POSITIVELY SURROUNDED: THE PEOPLE YOU SPEND TIME WITH MAKE THE MOST DIFFERENCE.
But the positive contributors to a happy life far outnumber just your happy spouse. They can include happy children, a happy best friend, a happy office mate, a happy boss and plenty of other happy people who will influence and bring out the best in you. They just don't all rhyme so neatly.
That doesn't mean it's your job to make all those people happy. Rather, research shows the contagiousness of both positivity and negativity. Being around negative, unmotivated people drains our energy and potential. Surrounding ourselves with positive, engaged, creative people causes our own positivity, motivation and productivity to multiply.
This isn't about networking with successful people to get ahead, nor is it about surrounding yourself with people who always seem cheerful and happy. It's about surrounding yourself with people who own positive traits who amplify your own. You want to choose people who serve a variety of purposes in your life.
I suggest a mix of three types of positive influencers. I call them pillars, bridges, and extenders.
PILLARS. These are the people who are your rocks in tough times. They have your back regardless: The best friend who will drop everything to come over late at night bearing ice cream, the mentor at work who will champion you for the promotion or big account, the teammate who will pick up your slack when you are overextended. You should have plenty of other people in your life who push you and call you on things, but you also need sources of unconditional support and acceptance.
BRIDGES. Additionally, you need these connectors to new people or resources outside your existing ecosystem. A bridge might be the person to invite you into a club or committee, or they might introduce you to investors who could be interested in funding your project. You'll know someone is a bridge if their connections and resources do not overlap entirely with your own. A bridge doesn't necessarily have to be of higher status to connect you with other high-potential people or big opportunities.
EXTENDERS. We all need these positive influencers who will push us outside our comfort zones. This could be a mentor or a friend with a different skill set or different personality from your own. For example, I'm on the shy and introverted side, so I need my extraverted friends to help set up social engagements and try new experiences. I'm a multitasker, and need focused, detailed oriented-colleagues to slow me down when I'm racing roughshod toward a goal.
We often find ourselves attracted to people just like us. But research shows that capitalizing on diversity requires embracing people's differences. Keep this in mind as you analyze your social circle. Look for people who complement your tendencies and traits, and who will encourage you to cultivate positive new ones.
ACHOR IS A HARVARD-TRAINED HAPPINESS RESEARCHER AND THE AUTHOR OF BIG POTENTIAL. GET A DAILY DOSE OF HAPPY AT HIS FACEBOOK PAGE.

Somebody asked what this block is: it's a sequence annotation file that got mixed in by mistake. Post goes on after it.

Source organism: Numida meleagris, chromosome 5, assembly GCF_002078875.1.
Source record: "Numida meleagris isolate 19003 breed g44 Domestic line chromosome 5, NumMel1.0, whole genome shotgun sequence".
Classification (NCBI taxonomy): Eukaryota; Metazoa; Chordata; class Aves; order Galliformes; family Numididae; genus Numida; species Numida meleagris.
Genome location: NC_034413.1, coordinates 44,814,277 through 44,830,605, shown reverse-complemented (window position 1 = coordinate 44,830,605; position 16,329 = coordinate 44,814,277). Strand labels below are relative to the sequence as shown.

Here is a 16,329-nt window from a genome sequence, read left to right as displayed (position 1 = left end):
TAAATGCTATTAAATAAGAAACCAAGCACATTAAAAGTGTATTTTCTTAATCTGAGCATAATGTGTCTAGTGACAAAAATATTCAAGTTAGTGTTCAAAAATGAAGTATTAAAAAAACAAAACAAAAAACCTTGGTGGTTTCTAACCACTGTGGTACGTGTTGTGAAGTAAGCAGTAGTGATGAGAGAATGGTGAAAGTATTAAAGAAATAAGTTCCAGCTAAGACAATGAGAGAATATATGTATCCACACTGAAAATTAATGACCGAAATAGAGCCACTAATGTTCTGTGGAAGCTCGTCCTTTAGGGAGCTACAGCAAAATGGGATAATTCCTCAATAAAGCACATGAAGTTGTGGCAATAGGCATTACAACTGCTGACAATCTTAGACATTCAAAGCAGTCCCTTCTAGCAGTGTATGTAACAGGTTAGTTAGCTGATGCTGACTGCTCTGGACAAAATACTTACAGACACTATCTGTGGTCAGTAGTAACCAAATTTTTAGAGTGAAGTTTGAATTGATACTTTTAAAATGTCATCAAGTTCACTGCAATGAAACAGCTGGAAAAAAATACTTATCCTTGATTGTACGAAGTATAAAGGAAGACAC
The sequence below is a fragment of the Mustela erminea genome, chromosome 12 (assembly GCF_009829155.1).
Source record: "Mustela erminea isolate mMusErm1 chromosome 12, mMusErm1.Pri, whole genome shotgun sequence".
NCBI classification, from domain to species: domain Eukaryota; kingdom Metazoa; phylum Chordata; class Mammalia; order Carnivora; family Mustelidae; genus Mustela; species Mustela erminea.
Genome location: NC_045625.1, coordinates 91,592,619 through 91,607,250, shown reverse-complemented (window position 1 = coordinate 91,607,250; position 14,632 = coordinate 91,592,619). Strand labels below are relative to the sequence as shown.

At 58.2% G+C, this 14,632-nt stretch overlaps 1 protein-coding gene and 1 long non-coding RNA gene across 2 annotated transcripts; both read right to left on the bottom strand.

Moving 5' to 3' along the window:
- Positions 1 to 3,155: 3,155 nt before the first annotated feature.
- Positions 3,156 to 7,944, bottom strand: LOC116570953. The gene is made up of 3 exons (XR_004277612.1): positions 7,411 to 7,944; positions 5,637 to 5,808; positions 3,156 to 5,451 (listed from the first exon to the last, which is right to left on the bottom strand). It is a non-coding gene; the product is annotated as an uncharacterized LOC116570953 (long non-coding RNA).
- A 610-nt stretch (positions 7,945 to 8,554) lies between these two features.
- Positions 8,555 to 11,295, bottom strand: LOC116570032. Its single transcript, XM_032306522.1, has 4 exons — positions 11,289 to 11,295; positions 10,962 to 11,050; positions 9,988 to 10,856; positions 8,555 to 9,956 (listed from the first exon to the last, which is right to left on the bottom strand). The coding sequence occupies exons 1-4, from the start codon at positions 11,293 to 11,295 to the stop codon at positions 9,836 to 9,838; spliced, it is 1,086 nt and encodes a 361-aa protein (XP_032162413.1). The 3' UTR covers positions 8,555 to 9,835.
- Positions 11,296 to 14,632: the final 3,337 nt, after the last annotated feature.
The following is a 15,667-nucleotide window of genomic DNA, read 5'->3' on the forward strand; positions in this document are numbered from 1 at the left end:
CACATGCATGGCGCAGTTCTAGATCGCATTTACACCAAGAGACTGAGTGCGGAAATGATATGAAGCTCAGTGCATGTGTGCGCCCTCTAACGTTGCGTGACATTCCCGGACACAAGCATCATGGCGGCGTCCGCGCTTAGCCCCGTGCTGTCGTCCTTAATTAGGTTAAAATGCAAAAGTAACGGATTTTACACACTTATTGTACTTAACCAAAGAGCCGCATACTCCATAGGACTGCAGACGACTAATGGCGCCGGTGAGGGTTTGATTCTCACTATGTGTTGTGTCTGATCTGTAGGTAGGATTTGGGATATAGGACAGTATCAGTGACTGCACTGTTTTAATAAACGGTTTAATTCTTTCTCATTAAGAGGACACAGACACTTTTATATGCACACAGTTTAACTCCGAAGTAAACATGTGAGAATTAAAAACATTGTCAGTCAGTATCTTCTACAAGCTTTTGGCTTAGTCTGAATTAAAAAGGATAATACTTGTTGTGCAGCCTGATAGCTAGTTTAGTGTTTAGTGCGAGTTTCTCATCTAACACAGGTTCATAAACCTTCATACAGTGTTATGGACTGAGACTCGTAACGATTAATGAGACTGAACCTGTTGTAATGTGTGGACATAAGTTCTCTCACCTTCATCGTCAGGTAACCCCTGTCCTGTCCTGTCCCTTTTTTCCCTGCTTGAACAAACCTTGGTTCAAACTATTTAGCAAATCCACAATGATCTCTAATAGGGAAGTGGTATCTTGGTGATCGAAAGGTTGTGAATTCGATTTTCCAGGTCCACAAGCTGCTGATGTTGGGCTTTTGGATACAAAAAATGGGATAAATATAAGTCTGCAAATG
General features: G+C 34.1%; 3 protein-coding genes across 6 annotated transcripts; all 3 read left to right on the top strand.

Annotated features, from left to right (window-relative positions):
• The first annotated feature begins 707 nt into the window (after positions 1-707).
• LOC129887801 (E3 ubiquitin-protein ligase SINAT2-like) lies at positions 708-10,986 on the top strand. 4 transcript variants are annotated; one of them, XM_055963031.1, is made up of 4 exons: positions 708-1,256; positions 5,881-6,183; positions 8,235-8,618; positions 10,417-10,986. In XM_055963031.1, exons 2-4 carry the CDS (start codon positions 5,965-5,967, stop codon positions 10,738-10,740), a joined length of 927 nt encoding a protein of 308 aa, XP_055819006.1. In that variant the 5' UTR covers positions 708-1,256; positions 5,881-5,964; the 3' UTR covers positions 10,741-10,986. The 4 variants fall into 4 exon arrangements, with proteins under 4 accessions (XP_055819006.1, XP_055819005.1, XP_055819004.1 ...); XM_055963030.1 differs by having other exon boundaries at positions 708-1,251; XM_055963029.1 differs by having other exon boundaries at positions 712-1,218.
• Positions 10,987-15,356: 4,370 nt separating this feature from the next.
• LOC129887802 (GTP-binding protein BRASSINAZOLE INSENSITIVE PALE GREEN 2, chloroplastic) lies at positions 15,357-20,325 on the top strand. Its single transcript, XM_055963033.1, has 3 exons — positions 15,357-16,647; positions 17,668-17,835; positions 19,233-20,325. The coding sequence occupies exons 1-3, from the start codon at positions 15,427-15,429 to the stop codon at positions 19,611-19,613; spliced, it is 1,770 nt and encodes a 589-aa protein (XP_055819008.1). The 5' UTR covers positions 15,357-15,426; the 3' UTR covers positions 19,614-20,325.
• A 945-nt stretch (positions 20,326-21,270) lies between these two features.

A RESEARCHER DETERMINED HOW LONG IT TAKES TO MAKE A NEW PAL.
In a study published recently in the Journal of Social and Personal Relationships, University of Kansas researcher Jeffrey A. Hall attempted to nail down the process through which adults create new friend relationships.
Per the survey of 112 college students and 355 adults, he found that:
* Students created casual friendships by spending approximately 43 hours together with a new acquaintance. Adults required 94 hours.
* Students needed 57 hours to make the transition from "casual friends" to a more full definition of friendships. Adults needed an average of 164 hours.
* Best friends required a good bit more time spent together. Students approximated an average of 119 hours spent together. Adults required at least 100 hours more than that.
"Making friends takes time," Hall writes. "Everyone wants to have friends, but you can't have friends without making them."--J.E.
(FREE WITH IN-APP PURCHASES)
The benefits of mindfulness meditation have been well-established--research shows that taking a chill pill is good for fighting back anxiety, reducing general stress and promoting personal emotional health. But we hear you: It's hard to force yourself to carve out the time. Or to remember to carve out the time, more likely. With its non-naggy prompts, Headspace will encourage you to start and build that mindfulness habit you've been meaning to create. Pretty soon, it'll be your favorite part of the day.
TOP OF MIND
WHAT CHARACTER TRAIT IS YOUR SECRET WEAPON?
CHARISMA--A TRAIT I GOT FROM MY LATE FATHER. I have the ability to pull people in with my charisma and passion for something and share my energy in a way that transfers to them. I love this quality because it mobilizes people to take action in an area of their life they may not have thought was possible.
--NEHA GUPTA, founder of College Shortcuts
PERSISTENCE HAS BEEN KEY. This has helped me remain steadfast through a variety of challenges that may have deterred me if I had less tenacity. Creating a successful business is a long game and it's easy to forget that when things get tough.
--JAKKI UBERMAN, founder of Bumkins
MY ABILITY TO REMEMBER THE TINIEST OF DETAILS allows me to come up with solutions to problems that are being overlooked. Many people forget small details about what is possible.
--LAURA LAND, co-founder, COO and CFO of Marketplace Valet
|Printer friendly Cite/link Email Feedback|
|Title Annotation:||YOUR PLAN: HAPPINESS|
|Date:||Apr 17, 2019|
|Previous Article:||TONY ROBBINS TURNS HEADS.|
|Next Article:||FAMILY RECIPE: 5 STEPS FOR A HEALTHIER HOUSEHOLD.|